10:55am 17/09/2021
Where is the Federation of Malaysia heading?

By K.K.Tan

Happy Malaysia Day!

Based on feedback, it would appear that the movement for independence for Sarawak and Sabah is gathering momentum. It will need to be nipped in the bud soon.

Some analysts may see Malaysia heading for a break-up in future if certain core issues are not addressed properly.

A major reason is the perception, rightly or wrongly, that Semenanjung has been unfairly exploiting Sarawak and Sabah, especially their natural resources, for the last 58 years.

Another important reason may be the perceived greater Islamization pushed by some Muslim leaders from Semenanjung party PAS (which is part of the federal government now), which Sarawak and Sabah may not feel comfortable with, whatever the assurances given by some federal ministers.

In the light of the feelings of uneasiness, injustice and perhaps even anger of being betrayed in Sarawak and Sabah, political leaders from Semenanjung will need to be more sensitive and do more. They will need to be more proactive in order to protect the integrity of our beloved nation. They should not wait for negative events to happen and then only act.

The federal government will need to give whatever that is due to Sarawak and Sabah as agreed under MA63 and any subsequent agreements, on the management of their natural resources, especially oil and gas.

Before I continue on the sensitive subject of Islamization, please allow me to state that I am a friend of Islam, especially the oppressed Muslims, having fought for the cause of the Palestinians for the last 35 years since my student days in UK.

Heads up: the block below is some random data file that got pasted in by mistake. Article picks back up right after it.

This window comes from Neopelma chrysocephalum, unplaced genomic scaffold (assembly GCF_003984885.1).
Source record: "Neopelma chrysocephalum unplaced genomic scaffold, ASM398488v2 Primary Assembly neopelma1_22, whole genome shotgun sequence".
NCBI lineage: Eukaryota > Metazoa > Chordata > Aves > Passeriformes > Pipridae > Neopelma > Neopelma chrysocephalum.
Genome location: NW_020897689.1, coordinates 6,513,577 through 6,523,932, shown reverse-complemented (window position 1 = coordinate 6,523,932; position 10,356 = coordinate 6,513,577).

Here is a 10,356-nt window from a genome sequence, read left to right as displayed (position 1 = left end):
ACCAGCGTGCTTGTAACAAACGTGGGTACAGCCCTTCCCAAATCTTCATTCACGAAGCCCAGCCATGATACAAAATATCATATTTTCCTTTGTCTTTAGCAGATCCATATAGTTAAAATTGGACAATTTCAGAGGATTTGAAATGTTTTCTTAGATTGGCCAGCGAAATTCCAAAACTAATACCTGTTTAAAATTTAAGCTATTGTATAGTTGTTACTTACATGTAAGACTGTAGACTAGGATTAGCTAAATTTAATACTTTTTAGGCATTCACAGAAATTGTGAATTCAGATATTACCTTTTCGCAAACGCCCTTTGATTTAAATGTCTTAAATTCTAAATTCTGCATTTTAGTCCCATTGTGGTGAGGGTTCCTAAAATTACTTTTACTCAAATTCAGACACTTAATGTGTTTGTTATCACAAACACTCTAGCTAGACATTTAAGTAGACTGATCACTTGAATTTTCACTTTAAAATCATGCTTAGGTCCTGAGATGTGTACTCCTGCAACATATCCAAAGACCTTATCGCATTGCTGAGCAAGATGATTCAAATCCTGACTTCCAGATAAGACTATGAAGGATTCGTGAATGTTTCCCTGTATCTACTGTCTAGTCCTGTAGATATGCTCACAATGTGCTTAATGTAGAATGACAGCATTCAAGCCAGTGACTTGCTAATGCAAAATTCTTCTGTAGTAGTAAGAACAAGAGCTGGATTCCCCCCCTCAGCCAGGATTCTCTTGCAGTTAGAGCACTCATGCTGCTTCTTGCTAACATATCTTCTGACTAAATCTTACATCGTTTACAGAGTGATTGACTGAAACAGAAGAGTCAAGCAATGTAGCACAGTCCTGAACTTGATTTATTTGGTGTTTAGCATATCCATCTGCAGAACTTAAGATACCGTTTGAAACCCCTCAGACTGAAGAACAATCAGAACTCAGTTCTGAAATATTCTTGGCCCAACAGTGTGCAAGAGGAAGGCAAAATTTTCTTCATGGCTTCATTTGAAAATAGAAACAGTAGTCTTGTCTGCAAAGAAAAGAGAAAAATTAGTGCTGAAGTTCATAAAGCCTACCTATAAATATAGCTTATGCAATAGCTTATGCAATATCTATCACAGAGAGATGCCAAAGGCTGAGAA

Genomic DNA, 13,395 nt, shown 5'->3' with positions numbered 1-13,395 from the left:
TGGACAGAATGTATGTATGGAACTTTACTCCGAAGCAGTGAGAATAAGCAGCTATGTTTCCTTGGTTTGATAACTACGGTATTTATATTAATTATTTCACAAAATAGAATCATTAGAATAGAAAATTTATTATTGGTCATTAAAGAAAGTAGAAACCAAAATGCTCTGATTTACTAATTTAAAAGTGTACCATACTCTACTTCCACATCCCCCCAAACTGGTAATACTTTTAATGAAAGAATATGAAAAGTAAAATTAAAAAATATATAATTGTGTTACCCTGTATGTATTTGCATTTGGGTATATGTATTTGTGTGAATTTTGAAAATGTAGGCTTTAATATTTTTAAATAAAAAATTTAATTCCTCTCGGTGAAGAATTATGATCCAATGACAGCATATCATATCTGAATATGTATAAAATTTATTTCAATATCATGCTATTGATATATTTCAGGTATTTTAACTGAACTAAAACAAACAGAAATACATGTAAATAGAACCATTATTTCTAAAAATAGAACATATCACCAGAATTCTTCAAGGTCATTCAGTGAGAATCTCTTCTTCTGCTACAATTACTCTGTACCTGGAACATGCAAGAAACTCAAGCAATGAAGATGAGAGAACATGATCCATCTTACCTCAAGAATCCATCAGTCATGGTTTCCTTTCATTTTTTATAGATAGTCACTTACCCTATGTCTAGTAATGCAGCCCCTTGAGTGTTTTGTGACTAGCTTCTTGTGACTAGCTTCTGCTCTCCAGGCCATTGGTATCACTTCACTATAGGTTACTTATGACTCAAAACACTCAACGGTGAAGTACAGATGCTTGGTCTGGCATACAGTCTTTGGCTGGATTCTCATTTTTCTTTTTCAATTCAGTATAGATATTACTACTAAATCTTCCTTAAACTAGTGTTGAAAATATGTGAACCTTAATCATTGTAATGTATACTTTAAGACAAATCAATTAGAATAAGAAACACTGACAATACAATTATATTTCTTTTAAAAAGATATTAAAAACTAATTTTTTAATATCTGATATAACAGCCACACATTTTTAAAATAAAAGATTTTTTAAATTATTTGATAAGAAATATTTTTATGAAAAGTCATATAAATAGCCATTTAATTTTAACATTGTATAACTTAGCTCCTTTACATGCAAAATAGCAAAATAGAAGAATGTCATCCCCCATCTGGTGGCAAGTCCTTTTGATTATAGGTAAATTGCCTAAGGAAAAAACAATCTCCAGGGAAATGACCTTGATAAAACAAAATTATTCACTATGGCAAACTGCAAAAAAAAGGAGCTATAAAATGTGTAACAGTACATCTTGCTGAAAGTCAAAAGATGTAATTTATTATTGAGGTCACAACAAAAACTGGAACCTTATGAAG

When our former prime minister Tun Dr Mahathir Mohamad spoke at the 10th Summit of the Organization of Islamic Cooperation in October 2003 about the disproportionate and negative influence and control of the Zionists in the West, he was severely condemned by the Western media of being an anti-Semitic. No one came to his defense maybe because he was just about to retire then.

I wrote two big press articles which were published in a local paper and foreign press (Asian Wall Street Journal) to defend his stand, explaining what anti-Semitism and Zionism were all about and why Dr Mahathir was not being anti-Semitic at all in his speech.

I was also perhaps the only Malaysian who wrote at least four full-page press articles in the English and Malay press in 2016 and 2017 to defend Islam and expose and condemn then US president Donald Trump for his rabidly anti-Muslim policies and actions.

I also explained about the origins and root causes of Islamophobia and how Muslim and non-Muslim leaders should deal with it.

Sarawak and Sabah, which have been rightly seen by many observers to be models for multiracial harmony, appear to be acting as a kind of “checks and balances” against any form of religious extremism from Semenanjung.